Celebrate!

Lights! Trees! Decorations!

Everywhere we look there are reminders of Christmas and it isn’t even December yet.

In the 1950’s my grandfather always dressed up as Santa Claus. I thought Santa was real until my brother told me to look at Santa’s shoes. Those were Grandpa’s shoes! I realized that it was really Grandpa dressed up as Santa and the bubble of fantasy was burst.

When our first child was little we tried to ignore Santa Claus. We wanted to make sure that he knew what Christmas was really about – the birth of Jesus. So, I didn’t tell him that Santa wasn’t real – I just didn’t mention Santa at all. I remember being in a store before Christmas and a sweet elderly lady asking our son if Santa was going to bring him toys at Christmas. He looked at her and answered “No”. She looked horrified! He didn’t know Santa – why should Santa bring him a present?

By the time we had three more children, I didn’t worry about Santa Claus or if people talked to our children about Santa. I realized that making a big deal about Santa Claus one way or another would take the focus off what was really important – celebrating the birth of Jesus, the “King of Kings.”  If our family celebrated Christmas as the birth of our Lord and Savior, Jesus Christ, then that would make an impression on our children that would minimize any other influence.

Notice I said CELEBRATE ! There is a common mistake that is often made when we want to avoid what we may think of as a negative influence. We prevent our children from participating in something we don’t want them doing – yet we don’t make the effort to really celebrate positive things that reflect our families’ values.

Create holiday traditions that your children look forward to that also reflect your families’ values and cultural heritage. We made an advent activity chain that allowed our children to remove a link each day in December. Each link had an activity like, “drive around and look at lights” (we would look for the Griswold’s), “make Christmas cookies”, “sing Christmas carols”, etc. Our children looked forward to making the links and then cutting one off each day. Advent activities build excitement and create togetherness around celebrating. The links don’t have to be costly activities but can be things like “read a Christmas story”. Your family traditions will be unique for your family – and that is what celebrating is all about!  Simple tasks done together create special celebrations!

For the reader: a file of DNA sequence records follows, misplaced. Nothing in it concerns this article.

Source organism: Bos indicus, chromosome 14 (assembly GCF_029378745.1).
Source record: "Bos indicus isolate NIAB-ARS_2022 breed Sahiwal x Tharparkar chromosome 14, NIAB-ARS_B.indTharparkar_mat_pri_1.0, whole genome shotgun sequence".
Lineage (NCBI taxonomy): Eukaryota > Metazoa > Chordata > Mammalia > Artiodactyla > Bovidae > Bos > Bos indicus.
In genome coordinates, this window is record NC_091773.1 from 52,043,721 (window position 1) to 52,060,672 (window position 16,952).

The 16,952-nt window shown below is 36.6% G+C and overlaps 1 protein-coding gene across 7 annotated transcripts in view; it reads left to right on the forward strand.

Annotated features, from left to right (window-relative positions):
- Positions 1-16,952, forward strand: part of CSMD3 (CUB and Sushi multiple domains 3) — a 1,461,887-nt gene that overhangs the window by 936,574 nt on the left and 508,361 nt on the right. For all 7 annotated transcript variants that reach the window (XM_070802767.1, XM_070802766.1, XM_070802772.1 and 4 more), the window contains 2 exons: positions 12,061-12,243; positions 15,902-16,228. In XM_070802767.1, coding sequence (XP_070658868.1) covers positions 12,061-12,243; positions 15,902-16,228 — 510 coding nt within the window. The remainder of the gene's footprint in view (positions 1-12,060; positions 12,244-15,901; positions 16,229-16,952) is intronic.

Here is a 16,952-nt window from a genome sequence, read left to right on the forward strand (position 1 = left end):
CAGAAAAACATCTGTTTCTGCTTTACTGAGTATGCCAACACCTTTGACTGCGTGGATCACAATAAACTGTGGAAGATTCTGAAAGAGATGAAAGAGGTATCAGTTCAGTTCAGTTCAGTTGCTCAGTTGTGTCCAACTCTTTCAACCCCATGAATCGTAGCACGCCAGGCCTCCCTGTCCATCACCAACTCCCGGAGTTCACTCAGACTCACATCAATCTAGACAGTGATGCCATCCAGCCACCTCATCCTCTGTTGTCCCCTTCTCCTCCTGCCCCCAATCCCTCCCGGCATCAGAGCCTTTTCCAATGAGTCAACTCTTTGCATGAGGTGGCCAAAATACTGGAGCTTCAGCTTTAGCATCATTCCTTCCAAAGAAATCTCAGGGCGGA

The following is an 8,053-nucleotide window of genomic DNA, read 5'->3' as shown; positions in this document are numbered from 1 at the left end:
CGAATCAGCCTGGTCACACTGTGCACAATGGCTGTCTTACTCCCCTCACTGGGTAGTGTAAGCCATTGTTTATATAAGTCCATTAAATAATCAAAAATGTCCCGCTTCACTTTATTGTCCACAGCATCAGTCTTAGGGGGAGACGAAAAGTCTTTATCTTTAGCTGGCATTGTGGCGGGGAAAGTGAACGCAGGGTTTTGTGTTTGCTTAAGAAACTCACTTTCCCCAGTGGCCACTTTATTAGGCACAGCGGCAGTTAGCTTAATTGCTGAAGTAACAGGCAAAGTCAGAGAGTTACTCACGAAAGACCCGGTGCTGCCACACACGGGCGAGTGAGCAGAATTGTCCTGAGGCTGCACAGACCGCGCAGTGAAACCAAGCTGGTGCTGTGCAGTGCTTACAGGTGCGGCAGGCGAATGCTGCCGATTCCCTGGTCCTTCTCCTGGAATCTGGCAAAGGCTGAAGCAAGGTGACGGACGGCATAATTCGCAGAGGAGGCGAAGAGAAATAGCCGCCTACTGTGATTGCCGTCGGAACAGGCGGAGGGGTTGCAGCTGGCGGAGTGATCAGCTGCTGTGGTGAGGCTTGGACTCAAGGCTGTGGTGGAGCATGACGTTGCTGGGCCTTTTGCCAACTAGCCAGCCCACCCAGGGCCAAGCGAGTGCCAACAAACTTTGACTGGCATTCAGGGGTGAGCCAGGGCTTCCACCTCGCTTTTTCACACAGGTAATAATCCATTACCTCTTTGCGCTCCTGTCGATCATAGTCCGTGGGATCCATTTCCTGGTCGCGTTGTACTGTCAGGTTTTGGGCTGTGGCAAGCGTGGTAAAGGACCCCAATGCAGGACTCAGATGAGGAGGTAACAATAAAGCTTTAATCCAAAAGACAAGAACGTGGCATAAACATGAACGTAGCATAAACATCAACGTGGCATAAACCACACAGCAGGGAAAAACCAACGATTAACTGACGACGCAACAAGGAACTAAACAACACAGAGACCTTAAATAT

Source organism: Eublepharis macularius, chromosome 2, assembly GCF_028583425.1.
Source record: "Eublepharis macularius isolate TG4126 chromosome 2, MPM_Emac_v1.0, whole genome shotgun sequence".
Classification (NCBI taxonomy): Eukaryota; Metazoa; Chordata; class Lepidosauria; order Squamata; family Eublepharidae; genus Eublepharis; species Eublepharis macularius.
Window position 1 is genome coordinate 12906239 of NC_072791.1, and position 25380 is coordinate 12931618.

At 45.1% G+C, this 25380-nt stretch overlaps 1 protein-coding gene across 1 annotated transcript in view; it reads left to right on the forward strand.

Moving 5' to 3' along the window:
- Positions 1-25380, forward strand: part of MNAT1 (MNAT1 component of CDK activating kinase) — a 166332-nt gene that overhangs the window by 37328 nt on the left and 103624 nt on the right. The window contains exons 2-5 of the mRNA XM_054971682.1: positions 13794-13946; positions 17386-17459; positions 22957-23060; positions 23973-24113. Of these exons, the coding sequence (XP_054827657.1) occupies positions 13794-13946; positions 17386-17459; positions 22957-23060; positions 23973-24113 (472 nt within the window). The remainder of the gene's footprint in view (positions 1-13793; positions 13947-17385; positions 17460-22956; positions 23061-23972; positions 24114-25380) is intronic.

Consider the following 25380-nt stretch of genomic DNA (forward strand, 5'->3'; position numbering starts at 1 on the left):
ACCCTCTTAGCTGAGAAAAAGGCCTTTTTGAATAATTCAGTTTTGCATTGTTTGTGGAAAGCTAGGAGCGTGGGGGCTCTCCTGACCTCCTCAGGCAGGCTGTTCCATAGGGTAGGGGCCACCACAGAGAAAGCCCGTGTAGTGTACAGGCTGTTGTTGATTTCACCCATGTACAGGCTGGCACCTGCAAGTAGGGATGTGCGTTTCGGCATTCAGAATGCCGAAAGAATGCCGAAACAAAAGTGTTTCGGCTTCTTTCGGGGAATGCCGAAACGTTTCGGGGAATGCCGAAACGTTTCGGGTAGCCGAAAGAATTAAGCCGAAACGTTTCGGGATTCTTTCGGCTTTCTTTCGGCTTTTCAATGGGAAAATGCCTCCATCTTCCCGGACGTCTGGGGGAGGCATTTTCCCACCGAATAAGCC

Reading Luke 2:1-20 is an excellent way to keep the focus of Christmas on celebrating Jesus. These verses show that God planned a celebration for the birth of His Son – (Luke 2:13-15)

13Suddenly a great company of the heavenly host appeared with the angel, praising God and saying, 14 “Glory to God in the highest heaven, and on earth peace to those on whom His favor rests.”

15 When the angels had left them and gone into heaven, the shepherds said to one another, “Let’s go to Bethlehem and see this thing that has happened, which the Lord has told us about.”

The angels and shepherds celebrated over 2000 years ago and we can join in that celebration now. Is there any event more worthy of celebration?

A Thankful Heart

Thanksgiving is this week, and it is my favorite holiday. There are several reasons for this. I love the food that is traditional on Thanksgiving. I love getting together with family and friends and sharing food and fellowship. I also appreciate that Thanksgiving is about being something as opposed to giving and receiving.

Thanksgiving is a time to be thankful, and I am amazed and humbled when I think about all I have to be thankful for. Yet something that is brushed aside in our current culture is the object of our thankfulness – the One to whom thanks is due. I loved teaching about the first Thanksgiving when I was teaching elementary school, because it was an opportunity to talk about God, prayer, and sharing with others.

In 1782 the Continental Congress made a proclamation of which the following is a portion – (Presidents George Washington and Abraham Lincoln made proclamations of their own in subsequent years)

I Do hereby recommend to the inhabitants of these States in general, to observe, and request the several States to interpose their authority in appointing and commanding the observation of THURSDAY the twenty-eight day of NOVEMBER next, as a day of solemn THANKSGIVING to GOD for all his mercies: and they do further recommend to all ranks, to testify to their gratitude to GOD for his goodness.